>> the Internet. As for your office backups, how you would implement
>> being a remote site is probably dependent on the requirements of your
>> backup configuration. I would not recommend just backing up over an
>> exposed SMB/CIFS share, it's just asking for trouble. If you do want
>> to back up to an SMB/CIFS share over the internet, I would suggest
>> doing it over a VPN (which would be another project in and of
>> itself).
>
> Right, I had thought that one of the two servers would contact the
> other
> via ssh and then backup using rsync

Yeah, rsync over ssh for your backup would be fine over the internet.

>
>
>>
>>>
>>>
>>> Project 4. LTSP server both to serve Ubuntu desktops and w/ a
>>> virtual machine to serve XP desktops. (The boxes that would be
>>> using
>>> this all have their own licenses. But the hardware was never really
>>> adequate and by today's standards pathetic).
>>>
>>> The machine currently redundant and tapped as the probable server is
>>> a Celeron 2.4 ghz w/ 1.6 Gb RAM. Ideally I'd like to just add the
>>> drives required to support the necessary storage, possibly more ram
>>> and get started, one thing at a time.
>>
>> Judging from your current system configuration, it is possible to use
>> it as an LTSP server. However, you'd have to give more information
>> as
>> to how many clients you're expecting to serve. The number of clients
>> you're planning on having connect to your LTSP server will determine
>> what your hardware needs are. Here's a reasonable place to get a
>> ballpark for what you'd need: http://www.k12ltsp.org/install.html
>
> Based on that, it could work. I am only planning 3 or 4 clients, and
> the anticipated workload is low. That site also mention using the
> LTSP
> server as "cable modem gateway/firewall and household terminal/file
> server. " But your security concerns are well considered.

OK, yeah, then your hardware should be sufficient. I'd still suggest
bumping up the RAM to as much as you can. Remember, each application/
process will take a chunk of available memory. The user-land programs
you'd be serving up over LTSP will probably be the biggest users of
RAM, especially (as mentioned in the link) Firefox. Unfortunately,
Firefox and Thunderbird tend to be memory hogs, and FF does have a few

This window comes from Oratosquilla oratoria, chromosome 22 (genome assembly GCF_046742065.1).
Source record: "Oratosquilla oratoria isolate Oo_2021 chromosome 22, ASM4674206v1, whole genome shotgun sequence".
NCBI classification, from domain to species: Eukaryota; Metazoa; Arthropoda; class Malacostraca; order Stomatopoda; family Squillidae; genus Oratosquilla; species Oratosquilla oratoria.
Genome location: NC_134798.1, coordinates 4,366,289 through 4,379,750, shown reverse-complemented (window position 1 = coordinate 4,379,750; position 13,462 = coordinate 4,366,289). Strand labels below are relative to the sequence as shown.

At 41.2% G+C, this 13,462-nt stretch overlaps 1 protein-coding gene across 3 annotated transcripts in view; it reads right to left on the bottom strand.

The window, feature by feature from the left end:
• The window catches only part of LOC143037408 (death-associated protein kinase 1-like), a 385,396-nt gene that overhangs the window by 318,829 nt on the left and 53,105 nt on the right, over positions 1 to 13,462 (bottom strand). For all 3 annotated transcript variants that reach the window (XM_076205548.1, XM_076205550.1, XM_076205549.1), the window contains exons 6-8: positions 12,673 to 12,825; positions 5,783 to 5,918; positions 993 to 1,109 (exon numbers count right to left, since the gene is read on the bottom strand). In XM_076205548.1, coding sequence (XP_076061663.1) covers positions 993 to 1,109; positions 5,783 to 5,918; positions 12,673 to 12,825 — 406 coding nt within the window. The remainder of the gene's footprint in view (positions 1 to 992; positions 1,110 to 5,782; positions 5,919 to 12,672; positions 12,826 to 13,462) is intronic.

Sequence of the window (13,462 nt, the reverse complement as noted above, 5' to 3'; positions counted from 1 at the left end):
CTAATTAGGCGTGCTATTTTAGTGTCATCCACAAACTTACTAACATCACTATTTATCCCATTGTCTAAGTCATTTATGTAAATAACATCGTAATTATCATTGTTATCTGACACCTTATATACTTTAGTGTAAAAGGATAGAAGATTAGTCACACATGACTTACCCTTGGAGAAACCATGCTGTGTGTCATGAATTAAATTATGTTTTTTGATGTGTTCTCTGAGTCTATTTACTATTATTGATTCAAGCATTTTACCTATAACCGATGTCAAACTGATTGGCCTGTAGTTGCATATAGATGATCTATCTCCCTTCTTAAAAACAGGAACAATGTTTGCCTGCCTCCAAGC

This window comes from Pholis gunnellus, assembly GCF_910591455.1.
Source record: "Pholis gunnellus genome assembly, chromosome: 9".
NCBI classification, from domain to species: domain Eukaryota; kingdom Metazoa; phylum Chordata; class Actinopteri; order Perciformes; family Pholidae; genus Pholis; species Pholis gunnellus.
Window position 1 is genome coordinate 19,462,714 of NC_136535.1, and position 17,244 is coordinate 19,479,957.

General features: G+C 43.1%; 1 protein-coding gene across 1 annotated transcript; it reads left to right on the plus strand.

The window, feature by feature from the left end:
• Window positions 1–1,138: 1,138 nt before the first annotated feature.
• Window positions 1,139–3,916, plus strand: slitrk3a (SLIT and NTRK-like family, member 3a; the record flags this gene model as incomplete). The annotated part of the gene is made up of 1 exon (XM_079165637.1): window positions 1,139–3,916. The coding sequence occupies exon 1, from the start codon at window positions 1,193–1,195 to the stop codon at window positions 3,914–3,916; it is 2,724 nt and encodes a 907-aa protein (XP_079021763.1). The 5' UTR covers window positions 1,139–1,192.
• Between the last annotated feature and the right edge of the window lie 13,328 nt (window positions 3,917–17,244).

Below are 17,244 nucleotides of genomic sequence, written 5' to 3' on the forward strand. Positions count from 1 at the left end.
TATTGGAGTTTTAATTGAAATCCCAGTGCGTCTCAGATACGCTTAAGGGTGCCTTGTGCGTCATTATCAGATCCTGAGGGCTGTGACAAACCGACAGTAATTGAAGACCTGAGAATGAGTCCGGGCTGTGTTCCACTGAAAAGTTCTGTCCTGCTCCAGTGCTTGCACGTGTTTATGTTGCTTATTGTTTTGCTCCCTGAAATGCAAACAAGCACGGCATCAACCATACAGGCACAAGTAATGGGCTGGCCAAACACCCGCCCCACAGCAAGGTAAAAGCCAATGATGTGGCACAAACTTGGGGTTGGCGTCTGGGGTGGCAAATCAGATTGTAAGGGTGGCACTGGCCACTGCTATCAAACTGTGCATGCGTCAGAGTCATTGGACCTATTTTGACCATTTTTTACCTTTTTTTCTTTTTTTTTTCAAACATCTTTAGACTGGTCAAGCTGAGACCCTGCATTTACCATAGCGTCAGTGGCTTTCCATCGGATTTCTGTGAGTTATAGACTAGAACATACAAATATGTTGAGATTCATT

memory leaks (although, a good number of them have been fixed in the
3.0.x branch). Thunderbird does as well. Ultimately, you'll want to
have enough RAM in your system to keep swapping to a minimum. You'd
probably be fine to try your current set-up and increase the amount of
RAM if you start noticing heavy swap activity.

Obviously, as with any Linux installation, be sure to disable any
services you're not using in order to conserve resources for the
services you are using.

>
>
>>
>> Please keep in mind that those hardware requirements are for a server
>> that is SOLELY serving as an LTSP server with no other function.
>> LTSP
>> is pretty resource intensive on the server-end, as all applications
>> technically run on the server and not on client. The more users you
>> have and the more applications they have open at the same time, the
>> more strain is placed on the server.
>>
>> In light of that, adding a Windows Server (running Terminal Services
>> or Citrix) in a VM on the same server would be very taxing.
>
> Oh . . . Not what I thought. I had thought I had read somewhere that
> you could have a VM that delivered an XP desktop without the necessity
> of running Windows server. Not so? This part of the project is
> purely
> hobbyist stuff and not worth the expense of licensing windows
> server/terminal services

This may be possible, but I personally haven't heard of it. It would
be interesting if this were indeed possible.

>
>
>> You'd at very least want to be running it on a server with multiple
>> processors or cores and devote 1 or more of the processors / cores to
>> the VM. You'd also have to dedicate a slice of available RAM to the
>> VM which means it wouldn't be available to the underlying server. If
>> you're going to be running a Linux / Window terminal server, I would
>> definitely recommend setting aside some dedicated hardware for it.
>> Or, at least bumping the specs up for your current system.
>>
>> Otherwise, it is possible to run Apache and Samba on the same system
>> and have it serving as a LAMP and SMB/CIFS server. I would advise
>> you
>> to look into the security implications of doing so, however. If
>> someone was to exploit a security flaw in PHP through one of your
>> sites, they might be able to gain access to files you have stored in
>> your Samba share or backups. In the same vein, if someone were to
>> exploit a flaw in Samba, they might gain access to your webroot as
>> well. Things to think about as you go forward with your endeavors.
>
> Ok, that makes sense. But access from the outside world has to get
> through a hardware "appliance" router and as long as the only thing
> that
> gets through is SSH, then I should be ok?

Yeah, if it's behind a firewall and only accessible from the outside
world via SSH, you should be good. Just wanted to make sure to point
out some of the possible security implications of making some of those
services available on the 'net. Some people reading this thread now
or in the future might not think of some of those things right away.

>
>
>>
>> As Rashkae already posted, it is *possible* to do all of these things
>> on one piece of hardware. I would argue that it's not *practical* or
>> recommended to do so. But, sometimes you just have to make due with
>> what you have available. Again, Projects 1-3 on the same server is
>> the most doable scenario. I would recommend focusing on mitigating
>> security risks while doing so, however. And for the LTSP / Windows
>> server aspect, you'd need to lay-out some cash whichever way you went
>> with it (upgrade current hardware / purchase new hardware) as your
>> current specs would probably be pretty strained under the load of
>> *all* of those services, especially Project 4.
>>
>> --
>> Preston
>
> Thanks again for your thoughts,
>
> Patton
>